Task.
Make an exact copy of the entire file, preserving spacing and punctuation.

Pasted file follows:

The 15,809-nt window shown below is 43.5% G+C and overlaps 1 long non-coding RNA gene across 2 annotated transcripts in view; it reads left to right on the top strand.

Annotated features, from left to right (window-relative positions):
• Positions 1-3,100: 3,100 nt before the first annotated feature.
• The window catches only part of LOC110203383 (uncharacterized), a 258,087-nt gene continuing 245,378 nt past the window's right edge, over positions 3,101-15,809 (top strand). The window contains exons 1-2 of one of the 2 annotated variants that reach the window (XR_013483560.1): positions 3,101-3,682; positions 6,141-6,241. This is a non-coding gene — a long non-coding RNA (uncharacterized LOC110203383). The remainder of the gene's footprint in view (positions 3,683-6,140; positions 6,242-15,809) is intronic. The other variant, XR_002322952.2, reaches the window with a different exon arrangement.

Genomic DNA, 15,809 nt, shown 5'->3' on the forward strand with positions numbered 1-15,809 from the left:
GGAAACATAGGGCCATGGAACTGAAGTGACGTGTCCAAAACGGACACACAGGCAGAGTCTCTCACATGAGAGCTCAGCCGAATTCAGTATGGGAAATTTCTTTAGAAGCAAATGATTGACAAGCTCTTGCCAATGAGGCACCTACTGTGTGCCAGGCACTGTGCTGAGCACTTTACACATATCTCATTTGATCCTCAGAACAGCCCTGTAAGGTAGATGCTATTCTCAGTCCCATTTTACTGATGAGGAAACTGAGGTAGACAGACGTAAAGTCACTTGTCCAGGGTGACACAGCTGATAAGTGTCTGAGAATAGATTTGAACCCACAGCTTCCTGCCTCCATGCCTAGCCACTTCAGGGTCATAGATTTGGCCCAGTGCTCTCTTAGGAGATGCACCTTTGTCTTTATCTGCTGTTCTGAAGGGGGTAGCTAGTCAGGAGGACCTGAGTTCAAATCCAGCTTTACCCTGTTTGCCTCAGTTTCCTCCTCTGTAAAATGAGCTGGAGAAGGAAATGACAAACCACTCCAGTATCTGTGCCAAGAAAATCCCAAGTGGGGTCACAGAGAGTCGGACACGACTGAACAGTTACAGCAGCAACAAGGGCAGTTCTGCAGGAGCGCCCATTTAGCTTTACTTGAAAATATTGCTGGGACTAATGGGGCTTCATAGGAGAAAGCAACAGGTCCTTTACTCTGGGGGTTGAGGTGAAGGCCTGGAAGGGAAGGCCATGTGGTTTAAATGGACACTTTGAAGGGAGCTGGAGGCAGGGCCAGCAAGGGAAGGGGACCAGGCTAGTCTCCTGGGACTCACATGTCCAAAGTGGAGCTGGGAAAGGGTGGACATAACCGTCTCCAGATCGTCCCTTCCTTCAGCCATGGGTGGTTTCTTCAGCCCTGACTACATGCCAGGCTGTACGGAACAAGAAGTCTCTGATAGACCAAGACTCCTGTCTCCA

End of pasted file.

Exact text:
The 15,809-nt window shown below is 43.5% G+C and overlaps 1 long non-coding RNA gene across 2 annotated transcripts in view; it reads left to right on the top strand.

Annotated features, from left to right (window-relative positions):
• Positions 1-3,100: 3,100 nt before the first annotated feature.
• The window catches only part of LOC110203383 (uncharacterized), a 258,087-nt gene continuing 245,378 nt past the window's right edge, over positions 3,101-15,809 (top strand). The window contains exons 1-2 of one of the 2 annotated variants that reach the window (XR_013483560.1): positions 3,101-3,682; positions 6,141-6,241. This is a non-coding gene — a long non-coding RNA (uncharacterized LOC110203383). The remainder of the gene's footprint in view (positions 3,683-6,140; positions 6,242-15,809) is intronic. The other variant, XR_002322952.2, reaches the window with a different exon arrangement.

Genomic DNA, 15,809 nt, shown 5'->3' on the forward strand with positions numbered 1-15,809 from the left:
GGAAACATAGGGCCATGGAACTGAAGTGACGTGTCCAAAACGGACACACAGGCAGAGTCTCTCACATGAGAGCTCAGCCGAATTCAGTATGGGAAATTTCTTTAGAAGCAAATGATTGACAAGCTCTTGCCAATGAGGCACCTACTGTGTGCCAGGCACTGTGCTGAGCACTTTACACATATCTCATTTGATCCTCAGAACAGCCCTGTAAGGTAGATGCTATTCTCAGTCCCATTTTACTGATGAGGAAACTGAGGTAGACAGACGTAAAGTCACTTGTCCAGGGTGACACAGCTGATAAGTGTCTGAGAATAGATTTGAACCCACAGCTTCCTGCCTCCATGCCTAGCCACTTCAGGGTCATAGATTTGGCCCAGTGCTCTCTTAGGAGATGCACCTTTGTCTTTATCTGCTGTTCTGAAGGGGGTAGCTAGTCAGGAGGACCTGAGTTCAAATCCAGCTTTACCCTGTTTGCCTCAGTTTCCTCCTCTGTAAAATGAGCTGGAGAAGGAAATGACAAACCACTCCAGTATCTGTGCCAAGAAAATCCCAAGTGGGGTCACAGAGAGTCGGACACGACTGAACAGTTACAGCAGCAACAAGGGCAGTTCTGCAGGAGCGCCCATTTAGCTTTACTTGAAAATATTGCTGGGACTAATGGGGCTTCATAGGAGAAAGCAACAGGTCCTTTACTCTGGGGGTTGAGGTGAAGGCCTGGAAGGGAAGGCCATGTGGTTTAAATGGACACTTTGAAGGGAGCTGGAGGCAGGGCCAGCAAGGGAAGGGGACCAGGCTAGTCTCCTGGGACTCACATGTCCAAAGTGGAGCTGGGAAAGGGTGGACATAACCGTCTCCAGATCGTCCCTTCCTTCAGCCATGGGTGGTTTCTTCAGCCCTGACTACATGCCAGGCTGTACGGAACAAGAAGTCTCTGATAGACCAAGACTCCTGTCTCCA